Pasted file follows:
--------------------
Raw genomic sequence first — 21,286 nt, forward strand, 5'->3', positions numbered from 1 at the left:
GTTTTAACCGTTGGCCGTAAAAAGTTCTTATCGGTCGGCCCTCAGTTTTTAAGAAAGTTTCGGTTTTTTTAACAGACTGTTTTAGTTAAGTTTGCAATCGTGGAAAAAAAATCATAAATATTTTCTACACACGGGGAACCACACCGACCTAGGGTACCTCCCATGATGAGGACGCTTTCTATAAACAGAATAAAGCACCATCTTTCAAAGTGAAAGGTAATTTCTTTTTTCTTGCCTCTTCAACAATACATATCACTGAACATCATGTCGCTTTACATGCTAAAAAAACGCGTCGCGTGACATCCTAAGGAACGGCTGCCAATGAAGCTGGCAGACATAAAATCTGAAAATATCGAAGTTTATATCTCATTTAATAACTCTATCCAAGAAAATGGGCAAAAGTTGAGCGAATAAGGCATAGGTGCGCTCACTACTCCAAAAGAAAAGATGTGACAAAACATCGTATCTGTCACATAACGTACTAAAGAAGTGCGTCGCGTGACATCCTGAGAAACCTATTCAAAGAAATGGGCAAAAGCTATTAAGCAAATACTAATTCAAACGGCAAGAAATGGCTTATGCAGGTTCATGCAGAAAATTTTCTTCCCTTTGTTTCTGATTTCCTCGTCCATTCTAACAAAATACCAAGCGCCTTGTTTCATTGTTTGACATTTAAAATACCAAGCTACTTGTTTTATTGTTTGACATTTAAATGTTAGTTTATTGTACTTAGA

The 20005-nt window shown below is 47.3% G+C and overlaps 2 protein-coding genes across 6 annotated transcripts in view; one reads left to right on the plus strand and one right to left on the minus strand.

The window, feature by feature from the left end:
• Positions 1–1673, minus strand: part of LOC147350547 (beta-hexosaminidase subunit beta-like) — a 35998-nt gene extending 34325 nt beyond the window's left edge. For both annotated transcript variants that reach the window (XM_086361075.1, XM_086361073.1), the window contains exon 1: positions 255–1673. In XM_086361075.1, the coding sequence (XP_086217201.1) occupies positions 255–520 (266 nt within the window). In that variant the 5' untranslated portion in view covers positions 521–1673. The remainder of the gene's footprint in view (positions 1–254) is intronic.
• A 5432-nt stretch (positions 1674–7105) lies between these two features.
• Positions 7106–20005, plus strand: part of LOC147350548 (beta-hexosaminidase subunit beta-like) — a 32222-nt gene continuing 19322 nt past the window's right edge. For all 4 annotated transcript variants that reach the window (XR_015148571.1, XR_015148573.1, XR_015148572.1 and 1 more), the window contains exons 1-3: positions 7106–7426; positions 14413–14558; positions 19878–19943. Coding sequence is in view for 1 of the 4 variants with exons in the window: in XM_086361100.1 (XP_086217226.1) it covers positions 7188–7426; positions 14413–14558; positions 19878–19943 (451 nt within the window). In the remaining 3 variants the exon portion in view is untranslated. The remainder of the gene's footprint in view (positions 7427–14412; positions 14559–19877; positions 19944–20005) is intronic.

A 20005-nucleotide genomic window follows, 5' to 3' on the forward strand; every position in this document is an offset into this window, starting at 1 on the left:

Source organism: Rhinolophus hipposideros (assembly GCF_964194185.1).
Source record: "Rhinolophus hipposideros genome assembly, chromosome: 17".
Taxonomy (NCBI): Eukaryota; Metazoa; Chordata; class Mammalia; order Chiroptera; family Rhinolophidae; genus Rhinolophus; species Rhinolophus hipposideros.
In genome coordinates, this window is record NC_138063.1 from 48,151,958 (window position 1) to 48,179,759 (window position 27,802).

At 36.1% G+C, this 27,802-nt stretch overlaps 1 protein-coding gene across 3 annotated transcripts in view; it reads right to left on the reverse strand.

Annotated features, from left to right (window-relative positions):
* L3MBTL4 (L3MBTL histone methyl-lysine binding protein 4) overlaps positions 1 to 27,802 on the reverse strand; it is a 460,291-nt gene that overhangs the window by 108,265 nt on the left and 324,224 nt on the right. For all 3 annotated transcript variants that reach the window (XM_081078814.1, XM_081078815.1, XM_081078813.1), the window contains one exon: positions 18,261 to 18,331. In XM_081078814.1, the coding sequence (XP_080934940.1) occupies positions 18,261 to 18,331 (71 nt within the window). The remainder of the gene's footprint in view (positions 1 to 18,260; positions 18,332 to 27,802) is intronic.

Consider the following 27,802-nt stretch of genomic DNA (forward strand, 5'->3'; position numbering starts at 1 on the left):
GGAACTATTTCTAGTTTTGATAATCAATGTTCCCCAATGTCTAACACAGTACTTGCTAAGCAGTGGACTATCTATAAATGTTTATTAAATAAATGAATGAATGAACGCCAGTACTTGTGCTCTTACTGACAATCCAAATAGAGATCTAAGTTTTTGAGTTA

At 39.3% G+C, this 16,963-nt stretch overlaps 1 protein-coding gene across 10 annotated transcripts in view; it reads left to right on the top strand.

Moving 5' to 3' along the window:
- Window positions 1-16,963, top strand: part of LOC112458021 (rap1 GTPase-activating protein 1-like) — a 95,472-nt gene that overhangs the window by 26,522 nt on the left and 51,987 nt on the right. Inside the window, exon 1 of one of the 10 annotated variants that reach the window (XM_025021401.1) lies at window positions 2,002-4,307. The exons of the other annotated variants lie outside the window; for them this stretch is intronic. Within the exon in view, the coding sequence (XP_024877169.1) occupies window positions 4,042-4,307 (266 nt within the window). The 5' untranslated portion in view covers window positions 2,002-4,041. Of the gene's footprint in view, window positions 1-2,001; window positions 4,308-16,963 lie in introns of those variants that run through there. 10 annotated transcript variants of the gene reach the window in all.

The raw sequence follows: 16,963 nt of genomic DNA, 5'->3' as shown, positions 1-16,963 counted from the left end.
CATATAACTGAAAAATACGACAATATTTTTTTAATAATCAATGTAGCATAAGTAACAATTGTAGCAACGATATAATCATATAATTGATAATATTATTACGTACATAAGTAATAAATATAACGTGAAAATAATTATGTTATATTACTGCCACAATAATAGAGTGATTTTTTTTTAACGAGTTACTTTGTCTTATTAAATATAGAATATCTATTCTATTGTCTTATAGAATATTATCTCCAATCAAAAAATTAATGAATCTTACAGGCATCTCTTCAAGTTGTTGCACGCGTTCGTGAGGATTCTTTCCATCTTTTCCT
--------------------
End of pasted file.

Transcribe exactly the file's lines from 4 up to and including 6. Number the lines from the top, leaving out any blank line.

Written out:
The window, feature by feature from the left end:
• Positions 1–1673, minus strand: part of LOC147350547 (beta-hexosaminidase subunit beta-like) — a 35998-nt gene extending 34325 nt beyond the window's left edge. For both annotated transcript variants that reach the window (XM_086361075.1, XM_086361073.1), the window contains exon 1: positions 255–1673. In XM_086361075.1, the coding sequence (XP_086217201.1) occupies positions 255–520 (266 nt within the window). In that variant the 5' untranslated portion in view covers positions 521–1673. The remainder of the gene's footprint in view (positions 1–254) is intronic.
• A 5432-nt stretch (positions 1674–7105) lies between these two features.